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  • The RSC Budget: A First Look

    The Republican Study Committee (RSC) has proposed a budget that balances in just four years while holding tax revenue at near its historical average. It advances more aggressive entitlement reforms than the House Budget Committee plan, including Social Security, and features deeper spending cuts. Nevertheless, the plan also suffers weaknesses, … More

    The No-Surprise Senate Budget: Higher Spending, Higher Taxes, No Real “Balance”

    After going nearly four years without producing a budget resolution, Senate Democrats today released a plan confirming their mantra about “balanced” approaches has nothing to do with actually balancing the budget. In their view, “balance” is a mix of higher taxes and higher spending, chronic deficits and debt, and a … More

    The Senate Continuing Resolution and Its Demons

    The massive spending bill released by the Senate this week suffers the same flaws as the measure the House passed last week: It spends too much, fails to protect national defense, and is full of unnecessary, wasteful spending. Like the House bill, the Senate’s continuing resolution (CR)—which is needed to … More

    2 Problems With House Spending Plan

    The House version of the continuing resolution (CR) — necessary to fund the government through the end of the fiscal year on September 30 — was Congress’s opportunity to reprogram cuts from sequestration or cut even further. Regrettably, the bill fails to deliver on both counts. Worse, because of the … More

    In Congress, a Welcome Desire for "Regular Order"

    As Members of Congress left town last week for the Presidents’ Day break, a refreshing and commendable sentiment followed them: nostalgia for the “regular order” of lawmaking. “Tired of watching as flailing leadership negotiations fail to produce any key legislation,” wrote The Washington Post, “senior lawmakers hope that a return … More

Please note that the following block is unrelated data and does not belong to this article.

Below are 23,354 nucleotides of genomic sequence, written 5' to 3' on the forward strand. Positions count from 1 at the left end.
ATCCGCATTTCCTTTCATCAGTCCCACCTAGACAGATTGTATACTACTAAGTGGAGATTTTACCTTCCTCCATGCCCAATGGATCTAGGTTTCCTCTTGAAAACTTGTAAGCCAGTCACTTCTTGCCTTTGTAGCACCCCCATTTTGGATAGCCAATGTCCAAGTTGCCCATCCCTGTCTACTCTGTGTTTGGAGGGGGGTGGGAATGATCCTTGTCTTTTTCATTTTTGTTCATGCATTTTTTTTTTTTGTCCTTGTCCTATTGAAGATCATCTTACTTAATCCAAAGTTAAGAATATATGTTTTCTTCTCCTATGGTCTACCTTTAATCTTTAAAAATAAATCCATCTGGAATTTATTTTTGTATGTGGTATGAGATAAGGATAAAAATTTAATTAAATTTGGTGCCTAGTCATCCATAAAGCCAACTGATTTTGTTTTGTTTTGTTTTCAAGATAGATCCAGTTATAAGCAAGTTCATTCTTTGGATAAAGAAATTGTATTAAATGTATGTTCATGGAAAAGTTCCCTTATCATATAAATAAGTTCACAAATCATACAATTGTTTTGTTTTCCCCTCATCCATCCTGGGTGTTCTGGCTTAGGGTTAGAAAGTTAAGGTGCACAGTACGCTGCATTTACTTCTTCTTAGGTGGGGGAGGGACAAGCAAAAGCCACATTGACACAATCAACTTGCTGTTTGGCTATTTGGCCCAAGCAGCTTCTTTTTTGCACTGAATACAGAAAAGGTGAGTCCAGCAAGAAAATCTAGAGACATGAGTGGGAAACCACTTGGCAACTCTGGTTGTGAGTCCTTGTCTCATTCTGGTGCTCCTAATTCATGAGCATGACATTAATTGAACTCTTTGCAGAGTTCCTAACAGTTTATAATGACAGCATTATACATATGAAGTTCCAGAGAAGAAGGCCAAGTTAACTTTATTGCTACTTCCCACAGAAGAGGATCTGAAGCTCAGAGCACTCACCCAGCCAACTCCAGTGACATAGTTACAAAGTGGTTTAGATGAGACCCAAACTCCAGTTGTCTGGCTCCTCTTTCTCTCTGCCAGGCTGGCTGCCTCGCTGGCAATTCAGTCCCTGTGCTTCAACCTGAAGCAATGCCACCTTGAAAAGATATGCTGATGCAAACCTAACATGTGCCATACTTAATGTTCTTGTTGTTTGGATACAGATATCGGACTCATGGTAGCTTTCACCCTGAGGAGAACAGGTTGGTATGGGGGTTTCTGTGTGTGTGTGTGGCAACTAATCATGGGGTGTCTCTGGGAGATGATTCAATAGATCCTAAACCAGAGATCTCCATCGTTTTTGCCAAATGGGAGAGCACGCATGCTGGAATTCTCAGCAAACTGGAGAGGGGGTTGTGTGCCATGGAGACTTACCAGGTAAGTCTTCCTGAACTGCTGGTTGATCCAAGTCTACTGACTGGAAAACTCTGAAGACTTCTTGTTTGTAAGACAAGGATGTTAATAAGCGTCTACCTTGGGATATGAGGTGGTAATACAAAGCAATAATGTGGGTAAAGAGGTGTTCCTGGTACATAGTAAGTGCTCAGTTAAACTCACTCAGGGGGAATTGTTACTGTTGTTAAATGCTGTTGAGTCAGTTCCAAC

Senate Sequester Plan: They Can’t Be Serious

    The Hill newspaper demonstrated a keen knack for understatement today with its account of Senate Democrats’ $110 billion sequester replacement proposal: “The bill would appear to have little chance of reaching President Obama’s desk, however, given opposition from House and Senate Republicans to increasing any taxes to replace the sequester.” … More

    Memo to Congress: Capitulation on Sequestration Cuts Is a Path to Defeat

    With current funding for government operations scheduled to run out March 27, the House is beginning work on another Continuing Resolution (CR) to fund the government through the rest of the fiscal year. As they do this, they must take firm steps toward their commitment to balance the budget in … More

    CBO: Tax Increase Fails to Solve Spending and Debt Crisis

    While President Obama keeps calling for more taxes, today’s figures from the Congressional Budget Office (CBO) show the tax hike he signed into law just last month will provide no lasting improvement in the federal government’s fiscal outlook. This is because spending continues to grow, driving deficits back toward the … More

    Obama’s Sequester Proposal: Details AWOL

    In another stunning failure of leadership, President Obama today asked Congress to delay the scheduled across-the-board spending cuts, including those that will decimate the national defense budget—but once again offered no specific policies that he would support. “Obama did not outline a specific proposal,” wrote The Washington Post, but he … More

    Obama’s Budget to Be Late Again

    President Obama’s budget will be late again. When the President and Congress failed to close the fiscal cliff deal until January 2, it was predictable enough that the Administration would once again submit its budget a bit late. The fiscal cliff changed both revenues and spending, and so all the … More